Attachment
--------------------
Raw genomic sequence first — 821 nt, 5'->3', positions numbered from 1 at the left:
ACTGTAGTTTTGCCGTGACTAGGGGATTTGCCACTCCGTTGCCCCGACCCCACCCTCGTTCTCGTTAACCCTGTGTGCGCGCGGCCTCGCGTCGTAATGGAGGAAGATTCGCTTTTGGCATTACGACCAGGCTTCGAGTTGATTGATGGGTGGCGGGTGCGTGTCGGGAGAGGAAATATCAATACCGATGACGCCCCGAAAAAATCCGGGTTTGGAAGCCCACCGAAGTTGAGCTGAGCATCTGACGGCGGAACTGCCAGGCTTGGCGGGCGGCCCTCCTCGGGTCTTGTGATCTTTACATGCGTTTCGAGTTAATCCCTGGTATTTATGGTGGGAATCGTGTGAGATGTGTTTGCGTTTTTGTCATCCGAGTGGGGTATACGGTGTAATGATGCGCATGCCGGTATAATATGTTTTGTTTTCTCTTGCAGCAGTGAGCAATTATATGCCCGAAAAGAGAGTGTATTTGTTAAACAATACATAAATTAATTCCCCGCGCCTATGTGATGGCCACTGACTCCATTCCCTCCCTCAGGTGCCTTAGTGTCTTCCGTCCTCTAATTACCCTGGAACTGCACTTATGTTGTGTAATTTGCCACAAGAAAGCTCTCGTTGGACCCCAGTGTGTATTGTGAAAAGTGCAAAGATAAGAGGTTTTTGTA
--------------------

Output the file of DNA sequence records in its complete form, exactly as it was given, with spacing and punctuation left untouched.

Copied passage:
Raw genomic sequence first — 821 nt, 5'->3', positions numbered from 1 at the left:
ACTGTAGTTTTGCCGTGACTAGGGGATTTGCCACTCCGTTGCCCCGACCCCACCCTCGTTCTCGTTAACCCTGTGTGCGCGCGGCCTCGCGTCGTAATGGAGGAAGATTCGCTTTTGGCATTACGACCAGGCTTCGAGTTGATTGATGGGTGGCGGGTGCGTGTCGGGAGAGGAAATATCAATACCGATGACGCCCCGAAAAAATCCGGGTTTGGAAGCCCACCGAAGTTGAGCTGAGCATCTGACGGCGGAACTGCCAGGCTTGGCGGGCGGCCCTCCTCGGGTCTTGTGATCTTTACATGCGTTTCGAGTTAATCCCTGGTATTTATGGTGGGAATCGTGTGAGATGTGTTTGCGTTTTTGTCATCCGAGTGGGGTATACGGTGTAATGATGCGCATGCCGGTATAATATGTTTTGTTTTCTCTTGCAGCAGTGAGCAATTATATGCCCGAAAAGAGAGTGTATTTGTTAAACAATACATAAATTAATTCCCCGCGCCTATGTGATGGCCACTGACTCCATTCCCTCCCTCAGGTGCCTTAGTGTCTTCCGTCCTCTAATTACCCTGGAACTGCACTTATGTTGTGTAATTTGCCACAAGAAAGCTCTCGTTGGACCCCAGTGTGTATTGTGAAAAGTGCAAAGATAAGAGGTTTTTGTA